• Steve says:

      We are pretty much like you guys, Mr. SSC – we could do it, but don’t want to yet due to the lifestyle that we’d like to maintain post-retirement. But, the FU money is definitely there…if need be. 🙂

  3. Tawcan says:

    Totally awesome post Steve. Too many people fall under the F ME, money, unfortunately. More financial education would certainly help in that respect.

  4. I love your irreverent terms for these concepts. Way more fun than the nicey-nice ways we typically explain this stuff!

  5. amber tree says:

    How one comma can make a small difference!

    We are not yet in the “FU, money” territory. We have a plan to get there.

    We do have FU money that one day might allow us to go part time, travel the word for a year, start a bussines… And that is a great feeling already

    • Steve says:

      You’re darn right it’s a great feeling – in fact, just having FU money is a great feeling, too. It means you’re doing a LOT right and you are already ahead of the large majority of people out there in the 1st world.

  6. Jack says:

    I consider “FU, money” to be an attitude, not a number. It’s the attitude that lets you get from the chaos of “F Me, money” to “FU money” – when money doesn’t control your life, but you control it and put it to work towards those goals that matter most to you.

    Most equate it with a certain lifestyle. But I equate it with a certain personality type and way of approaching life.

    • Steve says:

      There is a lot of attitude at play here – no doubt about that. With the right approach, going from FU Money over to FU, Money need not require a ton of additional cash. Instead, how bad do you want it?

  7. I feel like I spend a lot of my life with F Me Money. Not because we’re living paycheck to paycheck exactly, but because we’re constantly putting out some fire that keeps me from putting away as much money as I’d like. As since we’re behind on saving for retirement, building up savings, paying more on our mortgage… Each time something comes up, I just think Fuuuuuuck me, not again!

    • Steve says:

      Completely understand, Abigail. Everybody’s circumstances are different, and it certainly can seem like one step forward, two steps back. But eventually…eventually. 🙂

  8. Jason says:

    I have to say that I am probably with the F ME Money….but I hope to transition to FU money in 7 years.

  9. We are squarely in the “FU, money” category now Steve. It is completely new ground for us and we still are navigating through this financial experience. It has only been a couple months and it will take some time to find the new normal.

    My life has seen this progression from the “F ME Money” stage where I had to work to make all our payments and pay for our lifestyle. That was my least favorite stage. The “FU Money” stage we reached a couple years ago when our passive income could sustain us for the rest of our lives. The last stage we are in now is “FU, money” and we are simply building some huge reserves, saving for the bucket list, and having money to fund future purchases. I think that at the most we are less than a year from leaving our employers.

    • Steve says:

      That’s awesome, Bryan! I know you have some passive income real estate ventures that are kicking butt for you, which is fantastic. Achieving FU, Money status is my next order of business. We aren’t far off! 🙂

  10. You rang? 🙂 One day I hope to add that comma! Hell, just having FU Money would be nice for starters. One day, one day…

    Very entertaining post! It very much defines most typical FIers, retirees and consumer suckers (suckas?)… and the first step towards becoming sensible, as you say, is to stop fucking yourself over.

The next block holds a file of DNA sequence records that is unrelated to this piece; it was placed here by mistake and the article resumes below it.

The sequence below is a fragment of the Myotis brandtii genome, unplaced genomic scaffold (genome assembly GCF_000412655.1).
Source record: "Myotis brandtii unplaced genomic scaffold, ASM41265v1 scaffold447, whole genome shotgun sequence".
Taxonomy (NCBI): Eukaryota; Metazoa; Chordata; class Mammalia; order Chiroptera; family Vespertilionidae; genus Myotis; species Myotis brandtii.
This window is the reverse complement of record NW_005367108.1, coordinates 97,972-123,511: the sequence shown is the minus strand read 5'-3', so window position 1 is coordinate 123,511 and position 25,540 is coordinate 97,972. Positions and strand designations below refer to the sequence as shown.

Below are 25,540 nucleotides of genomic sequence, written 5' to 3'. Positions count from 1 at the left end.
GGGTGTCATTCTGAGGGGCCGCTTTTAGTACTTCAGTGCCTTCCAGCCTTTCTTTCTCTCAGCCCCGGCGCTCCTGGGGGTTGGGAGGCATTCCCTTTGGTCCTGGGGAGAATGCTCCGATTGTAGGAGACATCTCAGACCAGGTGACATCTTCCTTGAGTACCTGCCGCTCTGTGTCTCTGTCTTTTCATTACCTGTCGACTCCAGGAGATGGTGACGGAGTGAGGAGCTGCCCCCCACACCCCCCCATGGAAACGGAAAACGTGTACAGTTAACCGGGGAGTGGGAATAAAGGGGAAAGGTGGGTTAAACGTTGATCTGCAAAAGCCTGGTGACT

• Steve says:

      Hehe, yup, I rang good sir. And well said, the first step to becoming sensible is to stop fucking yourself over – over and over again. 🙂

  11. So. Awesome! I love that your pen is gracefully poised to make the comma :-). I would say we are very close to the FU Money stage. We have a lot of money in cash and assets and are starting to have a couple small passive income streams. But we have some low interest rate student loan debt still lingering (will be gone within the next 2-3 months though!). I think we are getting there. Great post!!

    • Steve says:

      Thanks Dee! Passive income streams are amazing things, aren’t they? That is one area that I need to work on improving myself. Our main one at the moment is capital gains from investments, but as we all know, those aren’t guaranteed! 🙂

      • http://www./ says:

        Do I understand this properly? I have never used QB extensively. I have worked in public accounting for over 20 years and have always used another software program. I am preparing myself to buy QB 2010 but if I cannot e-mail financial data back and forth with my clients, is the purchase worth it?

  12. bamfmoney says:

    I think I made money my bitch. Retired this year, market drop didn’t cause me to lose any sleep.

    • Steve says:

      Congrats on making money your bitch and retiring this year. Yeah, what a year to retire…but if this didn’t make you blink much, I think you have exactly the right attitude to see this through!

  13. I love this! Although we are definitely still int he F ME, money phase, we’re well on our way to changing that status. The first step is awareness. Now that we know about these categories, we can put in the effort necessary to change our life.

  14. Mrs. FI says:

    This is great. A mix of expletives and grammatical tips and tricks – you don’t see that very often 😉 The hubs and I are just barely in the FU Money category and not even close to choosing the type of pen we want to use to make that comma. But congrats to you for being so close to the next level! Can’t wait to see where your FU Money takes you and thanks for the fun read!

    • Steve says:

      Hehe, thanks Mrs. FI. I love including expletives into my writing for something a little different than the normal blog post you might read. They add dynamic. 🙂

      Thanks for reading!

  15. Love this, am having a good chuckle
    I’ve been in the F ME category, now in the FU money and moving towards FU, Money.
    Great concept.

  16. I love the comma! We are also in the FU money category, which was especially helpful when my husbands old company said FU to him (and many others) with layoffs 2 years ago. But I had never before thought about how that statement changes drastically when you add the comma and hope to someday be making that grammatical change to our situation as well.

    • Steve says:

      You and me both, SFF! Commas are good people, especially when they mean our money is no longer a concern for us. Good grammar is always something positive to strive for, yes? 😉

  17. […] 3. The Difference Between FU Money and FU, Money! — Think Save Retire […]

  18. […] how that happens. My boss called my bluff, and with the support of my wife and F-U Money, I called right back. They gave in because I was prepared to quit my job on the spot. When you give […]

Leave a Reply